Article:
Malawi’s embattled President Bingu wa Mutharika toured the riot-struck town of Zomba today, as government authorities ordered the army and police to quell riots and patrol the streets in a bid to restore peace.
Ministry of Health and police officials have confirmed 18 deaths, scores of severe injuries, and 250 arrests since protests began on July 20 against high fuel and food prices and against what many Malawians believe is bad governance by the Mutharika administration.
The location of the deaths suggests that protests were widespread – nine deaths in the northern city of Mzuzu, six dead in the capital of Lilongwe, one death in the northern town of Karonga along the Tanzanian border, and two deaths in the commercial hub of Blantyre.
President Mutharika has blamed civil society groups and opposition parties for the violence, saying the protestors were provoked to loot and create chaos. Civil society activists blame the police for provoking the violence, saying they have consistently urged demonstrators to remain peaceful.
At a state function in the southern city of Zomba, while presiding over the commissioning of police officers, President Mutharika warned that he had had enough of unfair criticism and sabotage perpetrated by the opposition and the civil society. Naming key opposition figures such as Vice President Joyce Banda as being behind the violence, Mutharika warned of a harsh government reaction.
“Even God knows that I have been the most patient president on the continent,” Mutharika said. “Enough is enough. You wanted to take government by force, which is against the laws of the land. This time I will follow you into your homes. I will smoke you out.”
His reactions stand in sharp contrast to the message he delivered to the nation yesterday, when he appealed to the opposition and the civil society to come to a round table to discuss the problems affecting Malawi.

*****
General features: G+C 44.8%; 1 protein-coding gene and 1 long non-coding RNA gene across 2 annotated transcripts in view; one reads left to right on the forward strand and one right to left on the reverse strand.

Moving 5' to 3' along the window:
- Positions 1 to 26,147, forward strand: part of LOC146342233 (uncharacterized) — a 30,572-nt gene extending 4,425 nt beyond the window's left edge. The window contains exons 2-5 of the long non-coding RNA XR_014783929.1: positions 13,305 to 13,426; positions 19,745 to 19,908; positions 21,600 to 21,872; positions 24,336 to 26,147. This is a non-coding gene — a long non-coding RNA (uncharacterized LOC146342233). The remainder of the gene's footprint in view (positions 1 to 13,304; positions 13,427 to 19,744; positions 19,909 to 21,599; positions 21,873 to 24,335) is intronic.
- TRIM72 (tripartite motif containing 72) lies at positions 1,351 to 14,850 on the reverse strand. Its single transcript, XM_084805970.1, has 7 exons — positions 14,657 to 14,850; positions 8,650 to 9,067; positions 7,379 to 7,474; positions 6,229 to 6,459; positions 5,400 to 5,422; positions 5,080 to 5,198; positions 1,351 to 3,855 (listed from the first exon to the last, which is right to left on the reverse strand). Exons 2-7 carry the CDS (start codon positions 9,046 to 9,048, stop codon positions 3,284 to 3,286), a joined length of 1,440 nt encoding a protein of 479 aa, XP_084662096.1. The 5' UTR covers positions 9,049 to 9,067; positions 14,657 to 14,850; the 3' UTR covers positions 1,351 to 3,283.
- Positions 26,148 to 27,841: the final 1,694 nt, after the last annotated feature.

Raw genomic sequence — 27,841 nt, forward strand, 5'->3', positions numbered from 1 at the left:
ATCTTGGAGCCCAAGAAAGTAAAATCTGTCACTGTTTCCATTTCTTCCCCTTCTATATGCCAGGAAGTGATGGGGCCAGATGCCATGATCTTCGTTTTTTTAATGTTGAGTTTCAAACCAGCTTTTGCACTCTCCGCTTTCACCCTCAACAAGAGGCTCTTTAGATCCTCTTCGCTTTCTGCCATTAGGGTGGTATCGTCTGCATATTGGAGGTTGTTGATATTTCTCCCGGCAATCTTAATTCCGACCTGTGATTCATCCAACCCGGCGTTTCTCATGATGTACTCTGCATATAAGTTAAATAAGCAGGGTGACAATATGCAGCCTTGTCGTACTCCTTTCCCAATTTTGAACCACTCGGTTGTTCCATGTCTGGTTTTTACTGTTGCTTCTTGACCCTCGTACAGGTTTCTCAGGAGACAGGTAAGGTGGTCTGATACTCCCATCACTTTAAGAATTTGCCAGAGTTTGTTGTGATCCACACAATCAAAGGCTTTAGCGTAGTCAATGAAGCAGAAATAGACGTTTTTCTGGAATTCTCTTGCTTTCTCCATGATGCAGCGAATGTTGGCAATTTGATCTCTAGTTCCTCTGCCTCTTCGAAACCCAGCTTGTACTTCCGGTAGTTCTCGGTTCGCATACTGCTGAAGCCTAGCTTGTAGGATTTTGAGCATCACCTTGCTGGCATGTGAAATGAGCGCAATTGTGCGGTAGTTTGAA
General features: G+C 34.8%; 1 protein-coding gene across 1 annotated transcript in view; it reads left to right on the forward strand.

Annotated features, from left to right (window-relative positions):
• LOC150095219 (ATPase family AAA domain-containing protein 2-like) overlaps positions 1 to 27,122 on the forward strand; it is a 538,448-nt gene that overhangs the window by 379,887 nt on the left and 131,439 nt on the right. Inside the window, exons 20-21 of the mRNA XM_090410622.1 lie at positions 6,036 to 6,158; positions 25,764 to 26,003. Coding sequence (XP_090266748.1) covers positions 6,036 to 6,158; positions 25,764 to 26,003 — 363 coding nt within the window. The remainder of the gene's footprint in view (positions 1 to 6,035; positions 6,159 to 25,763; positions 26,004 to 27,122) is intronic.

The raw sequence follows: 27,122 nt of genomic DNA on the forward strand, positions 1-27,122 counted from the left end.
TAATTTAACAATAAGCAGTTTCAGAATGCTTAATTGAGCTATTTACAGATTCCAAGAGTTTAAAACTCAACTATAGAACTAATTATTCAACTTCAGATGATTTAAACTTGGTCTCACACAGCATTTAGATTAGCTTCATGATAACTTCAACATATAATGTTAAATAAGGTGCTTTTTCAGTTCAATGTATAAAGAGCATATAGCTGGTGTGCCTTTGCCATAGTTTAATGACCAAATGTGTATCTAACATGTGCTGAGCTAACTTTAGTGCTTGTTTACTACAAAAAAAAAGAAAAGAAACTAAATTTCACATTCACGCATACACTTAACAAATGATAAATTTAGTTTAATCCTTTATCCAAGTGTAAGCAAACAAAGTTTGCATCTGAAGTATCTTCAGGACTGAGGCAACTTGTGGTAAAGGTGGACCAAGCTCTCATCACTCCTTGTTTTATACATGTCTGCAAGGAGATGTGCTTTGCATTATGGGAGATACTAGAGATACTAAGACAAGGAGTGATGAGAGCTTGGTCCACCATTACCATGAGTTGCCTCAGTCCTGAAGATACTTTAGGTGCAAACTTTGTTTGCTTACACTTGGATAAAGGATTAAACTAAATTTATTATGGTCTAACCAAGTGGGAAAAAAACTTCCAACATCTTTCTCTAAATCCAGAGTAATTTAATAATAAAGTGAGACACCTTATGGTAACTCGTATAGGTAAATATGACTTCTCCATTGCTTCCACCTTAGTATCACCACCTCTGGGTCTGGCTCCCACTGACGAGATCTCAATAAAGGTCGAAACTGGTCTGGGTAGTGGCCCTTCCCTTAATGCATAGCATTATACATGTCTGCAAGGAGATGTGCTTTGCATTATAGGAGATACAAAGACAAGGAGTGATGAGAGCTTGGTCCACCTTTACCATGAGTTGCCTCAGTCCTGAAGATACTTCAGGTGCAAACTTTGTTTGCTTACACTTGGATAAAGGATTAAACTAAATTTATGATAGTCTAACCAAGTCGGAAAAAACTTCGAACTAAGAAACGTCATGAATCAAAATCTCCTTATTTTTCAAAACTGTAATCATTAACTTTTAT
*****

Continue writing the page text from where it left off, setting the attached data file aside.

Civil society leaders today say that they will focus on burying the dead before deciding whether to begin dialogue with Mutharika or to continue the protests.
The country’s powerful Roman Catholic Church today asked the government to initiate dialogue with the protestors to hear their concerns.
“We pray that the peace and calm that has been characteristic of Malawi as a nation willcontinue to prevail in our country and that we will all avail ourselves, wholeheartedly, as instruments of the same peace,” said Roman Catholic Bishop Joseph Zuza.
Human rights groups such as Amnesty International have been critical of the president’s handling of the crisis thus far, including the harassment and beating of journalists.
Catherine Ashton, the High Representative of the European Union for Foreign Affairs and Security Policy, issued a statement today, condemning “the use of force and live ammunition by Malawian authorities on 20 and 21 July and to prevent their own citizens from exercising their constitutional right to demonstrate peacefully, as well as the ban imposed on media reporting of the confrontations."
Ashton was also condemned the violence and looting perpetrated by a limited number of individuals during the protests, adding that the Malawian people are guaranteed the right to peaceful association and freedom of expression in their constitution.